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My wife just bought a 1950 f-3 with a flathead V-8. It hasn't been driven for sometime and among other things I plan to rebuild the carburetor. My local parts distributor has a book that shows a holley carburetor rebuild kit is availible for ford trucks in that era but the carb on the truck indicates it is a ford carburetor. It appears to be a 2bbl. Is the ford imprinted carb really a holley or do I need to track down a different rebuild kit?
There were about a dozen variations of that carburator built that say either Holley or Ford - Holley was supplying Ford with carbs at that time. Most of the differences are in venturi size or spray bar design, but they all fit the 2 bbl intakes.
The 1 1/16" venturi that Tim is talking about came on the mid-50 carbs - I had one on my 48 pickup that was marked ECG 6 and was used in 56 or 57. Some of these have automatic chokes and others do not.
The rebuild kits contain enough parts to rebuild any of the carbs. Be sure to use a good fuel filter before the carb as the float bowl only screens out bugs and dead birds. It's the fine sediment that will plug up a carb - ask me how I know.........
>My wife just bought a 1950 f-3 with a flathead V-8. It
>hasn't been driven for sometime and among other things I
>plan to rebuild the carburetor. My local parts distributor
>has a book that shows a holley carburetor rebuild kit is
>availible for ford trucks in that era but the carb on the
>truck indicates it is a ford carburetor. It appears to be a
>2bbl. Is the ford imprinted carb really a holley or do I
>need to track down a different rebuild kit?
Thank you both for the replies. I will go ahead and order the standard rebuild kit and give it a shot.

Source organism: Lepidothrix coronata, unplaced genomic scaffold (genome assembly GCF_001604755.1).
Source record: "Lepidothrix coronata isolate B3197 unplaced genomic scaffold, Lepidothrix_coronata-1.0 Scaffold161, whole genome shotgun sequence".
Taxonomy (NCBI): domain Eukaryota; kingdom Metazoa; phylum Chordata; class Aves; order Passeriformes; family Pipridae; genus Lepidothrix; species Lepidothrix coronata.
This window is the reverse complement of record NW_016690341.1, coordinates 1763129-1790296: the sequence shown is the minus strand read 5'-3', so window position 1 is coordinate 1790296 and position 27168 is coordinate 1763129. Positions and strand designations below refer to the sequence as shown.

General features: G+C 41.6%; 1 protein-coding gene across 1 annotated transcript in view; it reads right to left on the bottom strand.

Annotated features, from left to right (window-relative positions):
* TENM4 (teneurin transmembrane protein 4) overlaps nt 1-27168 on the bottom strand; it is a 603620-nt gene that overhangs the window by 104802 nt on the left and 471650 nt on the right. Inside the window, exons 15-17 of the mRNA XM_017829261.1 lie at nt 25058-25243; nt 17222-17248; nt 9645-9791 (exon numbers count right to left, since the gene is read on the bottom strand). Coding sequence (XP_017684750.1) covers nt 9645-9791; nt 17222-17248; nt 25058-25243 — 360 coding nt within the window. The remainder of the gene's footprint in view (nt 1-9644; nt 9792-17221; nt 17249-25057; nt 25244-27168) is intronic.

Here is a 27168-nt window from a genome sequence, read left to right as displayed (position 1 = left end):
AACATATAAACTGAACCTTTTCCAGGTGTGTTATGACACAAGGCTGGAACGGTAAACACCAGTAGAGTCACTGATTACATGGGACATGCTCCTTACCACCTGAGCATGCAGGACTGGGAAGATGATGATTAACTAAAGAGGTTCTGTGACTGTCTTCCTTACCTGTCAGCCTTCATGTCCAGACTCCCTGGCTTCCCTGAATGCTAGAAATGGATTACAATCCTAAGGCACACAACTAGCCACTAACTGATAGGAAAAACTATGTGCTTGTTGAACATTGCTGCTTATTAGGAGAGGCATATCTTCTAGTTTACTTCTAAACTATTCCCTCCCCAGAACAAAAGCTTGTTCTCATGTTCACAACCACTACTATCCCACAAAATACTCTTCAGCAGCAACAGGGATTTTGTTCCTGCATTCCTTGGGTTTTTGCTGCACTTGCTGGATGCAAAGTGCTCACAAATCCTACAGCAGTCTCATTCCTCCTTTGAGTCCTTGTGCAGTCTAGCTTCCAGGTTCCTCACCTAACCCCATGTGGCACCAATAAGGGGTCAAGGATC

The fuel filter will be essential. The truck currently runs off a recycled one gallon lacquer thinner can that is wired to the firewall and sits on top of the oil filter. The previous owner epoxied a tube into the bottom of it to gravity feed the carb. Given this I can only imagine the condition of the fuel tank and line must be pretty atrocious.
>The truck currently runs
>off a recycled one gallon lacquer thinner can that is wired
>to the firewall and sits on top of the oil filter. The
>previous owner epoxied a tube into the bottom of it to
>gravity feed the carb.
Don't you just love those temporary fixes - must be really annoying to drive beyond the mailbox with - lol
Given this I can only imagine the
>condition of the fuel tank and line must be pretty
I have a pretty good idea what it looks like - I had to trash mine and was lucky to find a junkyard replacement that was like new. Go ahead and get it cleaned - there are a couple of recent articles on the 48-60 forum about this topic.
Replace ALL the lines and then still use a good filter - I like those 5/16" clear plastic ones so I can see what's happening. This is one of the most frustrating parts of keeping these old trucks running. If you have any specific troubles or questions, ask - I've had most of the problems that come with these - and have succeeded in overcoming them. (As a result, I can drain, pull my fuel tank, clean it out and reinstall it, and refill it in about an hour - that's way too much practice)